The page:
Show Summary Details
Page of

Defibrillation and pacing during cardiac arrest 

Defibrillation and pacing during cardiac arrest
Defibrillation and pacing during cardiac arrest

Charles D. Deakin

Page of

PRINTED FROM OXFORD MEDICINE ONLINE ( © Oxford University Press, 2022. All Rights Reserved. Under the terms of the licence agreement, an individual user may print out a PDF of a single chapter of a title in Oxford Medicine Online for personal use (for details see Privacy Policy and Legal Notice).

date: 25 June 2022

Defibrillation is the passage of electrical current across the myocardium to allow synchronized repolarisation and return of a perfusing rhythm. It is now an established intervention for patients in shockable rhythms during cardiac arrest and is administered every 2 minutes during resuscitation until return of spontaneous circulation. Modern biphasic waveforms are more effective than older monophasic waveforms, achieving first shock success rate of approximately 90%. For ventricular fibrillation in adults, the initial shock should be delivered at 150 J, and if further shocks are required, escalating energy is probably more effective than a fixed energy strategy. All paediatric shocks should be delivered at 4 J/kg. Although it is important to stand clear of the patient when the shock is delivered, defibrillation should be administered with minimal interruption to resuscitation, ideally resulting in a pause to chest compressions of no more than 5 seconds. External pacing may be life-saving in patients refractory to pharmacological support of bradyarrhythmias, but is ineffective for asystole.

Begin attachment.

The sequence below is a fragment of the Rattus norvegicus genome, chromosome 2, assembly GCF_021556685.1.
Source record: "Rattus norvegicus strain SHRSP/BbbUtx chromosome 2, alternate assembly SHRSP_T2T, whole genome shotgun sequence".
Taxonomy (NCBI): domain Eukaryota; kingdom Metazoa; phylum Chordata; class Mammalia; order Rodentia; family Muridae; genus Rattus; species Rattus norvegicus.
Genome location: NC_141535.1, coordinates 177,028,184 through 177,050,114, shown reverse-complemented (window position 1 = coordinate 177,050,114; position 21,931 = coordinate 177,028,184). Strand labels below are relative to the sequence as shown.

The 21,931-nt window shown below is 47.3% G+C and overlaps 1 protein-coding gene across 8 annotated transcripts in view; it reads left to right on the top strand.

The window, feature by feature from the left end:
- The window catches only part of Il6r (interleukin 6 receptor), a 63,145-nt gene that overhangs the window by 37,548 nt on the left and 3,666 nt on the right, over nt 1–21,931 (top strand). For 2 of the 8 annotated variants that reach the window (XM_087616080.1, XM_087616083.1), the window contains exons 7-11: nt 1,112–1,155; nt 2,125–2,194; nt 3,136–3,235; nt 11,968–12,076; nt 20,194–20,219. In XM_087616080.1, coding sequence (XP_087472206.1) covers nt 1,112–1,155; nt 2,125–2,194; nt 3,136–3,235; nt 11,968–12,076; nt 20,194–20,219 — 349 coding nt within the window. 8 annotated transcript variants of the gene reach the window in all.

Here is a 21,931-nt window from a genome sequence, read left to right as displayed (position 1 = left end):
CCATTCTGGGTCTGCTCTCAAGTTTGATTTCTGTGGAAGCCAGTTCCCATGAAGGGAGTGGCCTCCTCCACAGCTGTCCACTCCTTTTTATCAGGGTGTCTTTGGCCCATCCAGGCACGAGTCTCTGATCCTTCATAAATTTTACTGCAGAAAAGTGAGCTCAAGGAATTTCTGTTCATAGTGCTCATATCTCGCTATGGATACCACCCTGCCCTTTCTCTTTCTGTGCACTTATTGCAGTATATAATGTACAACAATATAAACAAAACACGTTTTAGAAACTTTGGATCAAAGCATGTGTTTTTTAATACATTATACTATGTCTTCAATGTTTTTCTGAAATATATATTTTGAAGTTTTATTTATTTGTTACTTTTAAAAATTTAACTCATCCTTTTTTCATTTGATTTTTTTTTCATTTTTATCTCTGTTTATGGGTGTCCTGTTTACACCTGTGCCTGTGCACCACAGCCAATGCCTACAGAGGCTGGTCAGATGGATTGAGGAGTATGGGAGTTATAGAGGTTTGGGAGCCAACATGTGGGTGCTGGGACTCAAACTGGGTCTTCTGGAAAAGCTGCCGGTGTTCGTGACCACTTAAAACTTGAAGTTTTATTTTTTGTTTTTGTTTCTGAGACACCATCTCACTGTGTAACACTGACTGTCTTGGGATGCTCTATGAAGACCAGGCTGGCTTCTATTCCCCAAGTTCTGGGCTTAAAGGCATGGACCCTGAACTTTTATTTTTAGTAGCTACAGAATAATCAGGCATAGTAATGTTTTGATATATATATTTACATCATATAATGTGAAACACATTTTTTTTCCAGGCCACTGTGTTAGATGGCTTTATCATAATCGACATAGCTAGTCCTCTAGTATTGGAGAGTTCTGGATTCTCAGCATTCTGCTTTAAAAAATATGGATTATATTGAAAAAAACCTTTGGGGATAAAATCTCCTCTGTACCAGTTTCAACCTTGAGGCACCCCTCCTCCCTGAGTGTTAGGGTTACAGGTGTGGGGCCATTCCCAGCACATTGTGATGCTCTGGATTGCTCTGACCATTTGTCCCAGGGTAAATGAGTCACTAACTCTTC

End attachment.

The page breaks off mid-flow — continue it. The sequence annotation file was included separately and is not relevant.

Access to the complete content on Oxford Medicine Online requires a subscription or purchase. Public users are able to search the site and view the abstracts for each book and chapter without a subscription.

Please subscribe or login to access full text content.

If you have purchased a print title that contains an access token, please see the token for information about how to register your code.

For questions on access or troubleshooting, please check our FAQs, and if you can't find the answer there, please contact us.